Clay Ripening Pilot


Location: Eems-Dollard Estuary – Delfzijl (The Netherlands)
Date: 01-01-2018 – (expected) end date: 1-1-2022
Involved parties: Rijkswaterstaat, Province of Groningen, Groningen Seaports, Water Authority Hunze en Aa’s , Het Groninger Landschap and EcoShape. The project is financially supported by the Waddenfonds and the Dutch national flood protection program HWBP.
Technology Readiness Level:  3 – experimental proof of concept
Environment: Muddy coasts, Rivers & Estuaries, Ports
Keywords: soft sediment, sludge, clay, ripening, desalination, dike reinforcement, water quality, ecology, economic basis

Building with Nature design

Collecting fine silty sediments from the estuary and converting this into clay soil creates a win-win situation: the water quality improves and more clay becomes available for reinforcing dikes, and raising land behind the dike.

Traditional design

In traditional dredging, fine sediments dredged from an estuary are disposed at sea or stored in large (land) disposal sites, without further application or use. (picture: Slufter disposal site – NL).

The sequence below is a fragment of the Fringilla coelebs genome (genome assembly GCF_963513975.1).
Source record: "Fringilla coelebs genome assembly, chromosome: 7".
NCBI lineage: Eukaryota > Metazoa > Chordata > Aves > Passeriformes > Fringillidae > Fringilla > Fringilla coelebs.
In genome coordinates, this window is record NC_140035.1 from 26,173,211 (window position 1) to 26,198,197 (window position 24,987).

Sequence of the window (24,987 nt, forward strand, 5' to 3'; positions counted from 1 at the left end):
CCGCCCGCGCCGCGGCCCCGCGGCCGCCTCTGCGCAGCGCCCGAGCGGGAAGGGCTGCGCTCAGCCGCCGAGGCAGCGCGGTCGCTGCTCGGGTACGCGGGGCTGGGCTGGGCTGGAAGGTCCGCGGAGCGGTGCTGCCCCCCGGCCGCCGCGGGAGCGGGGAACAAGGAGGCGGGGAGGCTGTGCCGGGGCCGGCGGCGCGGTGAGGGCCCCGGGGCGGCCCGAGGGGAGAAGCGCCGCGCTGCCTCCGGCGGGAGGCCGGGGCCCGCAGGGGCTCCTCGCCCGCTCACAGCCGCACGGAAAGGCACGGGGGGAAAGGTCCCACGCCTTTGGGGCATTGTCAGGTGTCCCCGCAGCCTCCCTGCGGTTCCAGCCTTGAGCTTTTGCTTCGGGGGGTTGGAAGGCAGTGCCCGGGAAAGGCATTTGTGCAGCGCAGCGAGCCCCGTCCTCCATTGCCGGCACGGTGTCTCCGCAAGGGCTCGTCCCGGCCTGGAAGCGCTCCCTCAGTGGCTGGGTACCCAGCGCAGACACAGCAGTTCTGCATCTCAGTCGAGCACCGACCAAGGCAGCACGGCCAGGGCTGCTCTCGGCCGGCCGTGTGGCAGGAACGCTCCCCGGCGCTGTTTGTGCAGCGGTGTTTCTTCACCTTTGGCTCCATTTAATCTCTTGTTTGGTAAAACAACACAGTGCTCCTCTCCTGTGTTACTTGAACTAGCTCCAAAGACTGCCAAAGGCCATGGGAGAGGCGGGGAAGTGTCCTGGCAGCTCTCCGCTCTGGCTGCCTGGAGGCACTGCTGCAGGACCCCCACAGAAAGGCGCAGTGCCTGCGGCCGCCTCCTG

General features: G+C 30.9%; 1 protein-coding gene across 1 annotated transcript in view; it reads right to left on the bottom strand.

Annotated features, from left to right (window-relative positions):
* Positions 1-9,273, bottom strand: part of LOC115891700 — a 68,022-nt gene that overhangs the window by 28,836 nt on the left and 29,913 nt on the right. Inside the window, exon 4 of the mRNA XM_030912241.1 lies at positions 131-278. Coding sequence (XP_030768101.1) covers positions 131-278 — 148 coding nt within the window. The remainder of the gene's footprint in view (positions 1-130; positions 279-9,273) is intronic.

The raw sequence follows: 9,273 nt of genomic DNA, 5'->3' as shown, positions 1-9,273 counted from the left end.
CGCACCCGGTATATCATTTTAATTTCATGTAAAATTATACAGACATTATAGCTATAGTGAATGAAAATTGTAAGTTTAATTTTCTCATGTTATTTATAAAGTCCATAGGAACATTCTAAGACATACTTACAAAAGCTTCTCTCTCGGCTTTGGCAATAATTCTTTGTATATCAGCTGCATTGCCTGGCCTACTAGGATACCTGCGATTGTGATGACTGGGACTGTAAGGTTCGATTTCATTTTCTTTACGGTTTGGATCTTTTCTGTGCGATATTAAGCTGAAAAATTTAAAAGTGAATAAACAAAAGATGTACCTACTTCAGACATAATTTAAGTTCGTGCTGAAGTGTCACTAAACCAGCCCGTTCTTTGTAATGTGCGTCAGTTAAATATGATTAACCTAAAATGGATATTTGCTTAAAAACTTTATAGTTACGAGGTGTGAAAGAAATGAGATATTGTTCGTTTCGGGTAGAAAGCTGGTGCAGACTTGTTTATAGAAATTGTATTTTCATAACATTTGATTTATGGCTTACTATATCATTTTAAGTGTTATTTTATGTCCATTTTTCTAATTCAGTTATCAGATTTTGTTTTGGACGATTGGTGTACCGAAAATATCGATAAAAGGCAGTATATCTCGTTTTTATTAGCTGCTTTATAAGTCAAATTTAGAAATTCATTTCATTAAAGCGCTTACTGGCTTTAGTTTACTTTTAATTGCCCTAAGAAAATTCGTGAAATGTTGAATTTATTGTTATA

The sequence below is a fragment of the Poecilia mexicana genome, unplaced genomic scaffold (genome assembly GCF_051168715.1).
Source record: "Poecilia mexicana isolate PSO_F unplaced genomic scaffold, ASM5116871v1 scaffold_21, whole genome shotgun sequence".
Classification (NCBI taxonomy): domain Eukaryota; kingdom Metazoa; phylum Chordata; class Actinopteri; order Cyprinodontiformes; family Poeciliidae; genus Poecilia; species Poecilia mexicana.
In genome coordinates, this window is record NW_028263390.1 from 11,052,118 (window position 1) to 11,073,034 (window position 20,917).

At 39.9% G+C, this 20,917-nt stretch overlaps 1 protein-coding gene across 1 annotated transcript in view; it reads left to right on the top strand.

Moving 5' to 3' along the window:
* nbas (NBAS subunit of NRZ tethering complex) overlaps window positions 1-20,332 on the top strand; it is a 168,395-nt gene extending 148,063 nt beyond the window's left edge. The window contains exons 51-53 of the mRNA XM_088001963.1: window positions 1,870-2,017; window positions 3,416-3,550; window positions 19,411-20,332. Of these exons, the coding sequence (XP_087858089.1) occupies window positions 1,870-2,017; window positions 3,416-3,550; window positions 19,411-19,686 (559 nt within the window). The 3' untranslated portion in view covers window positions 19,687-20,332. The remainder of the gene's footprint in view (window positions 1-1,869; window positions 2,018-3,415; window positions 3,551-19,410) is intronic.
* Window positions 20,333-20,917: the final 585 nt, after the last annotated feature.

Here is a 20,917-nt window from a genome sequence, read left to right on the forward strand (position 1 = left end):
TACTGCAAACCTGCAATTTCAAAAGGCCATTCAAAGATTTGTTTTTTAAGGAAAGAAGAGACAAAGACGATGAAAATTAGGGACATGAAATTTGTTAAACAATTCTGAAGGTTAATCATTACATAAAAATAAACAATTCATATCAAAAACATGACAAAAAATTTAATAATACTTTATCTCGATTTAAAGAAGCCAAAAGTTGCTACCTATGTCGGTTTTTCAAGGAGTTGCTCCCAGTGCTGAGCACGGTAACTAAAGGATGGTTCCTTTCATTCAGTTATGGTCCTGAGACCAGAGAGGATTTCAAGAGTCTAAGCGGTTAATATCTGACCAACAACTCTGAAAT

Excessive levels of sediment in the water column in the Eems-Dollard estuary have a negative impact on water quality and subsequently biodiversity. Also, large amounts of sediment accumulate in ports, making regular dredging necessary. On the other hand, clay soil is needed in the area to strengthen dikes and to maintain and improve agricultural land.

Collecting sediment from the Eems Dollard and converting it into clay soil creates a win-win situation: the water quality improves and there is more clay soil for reinforcing dikes and raising farmland.

In the Clay Ripening pilot project different ways of transforming sludge into clay soil applicable in dike strengthening operations are investigated.

Infographic clay ripening pilot project.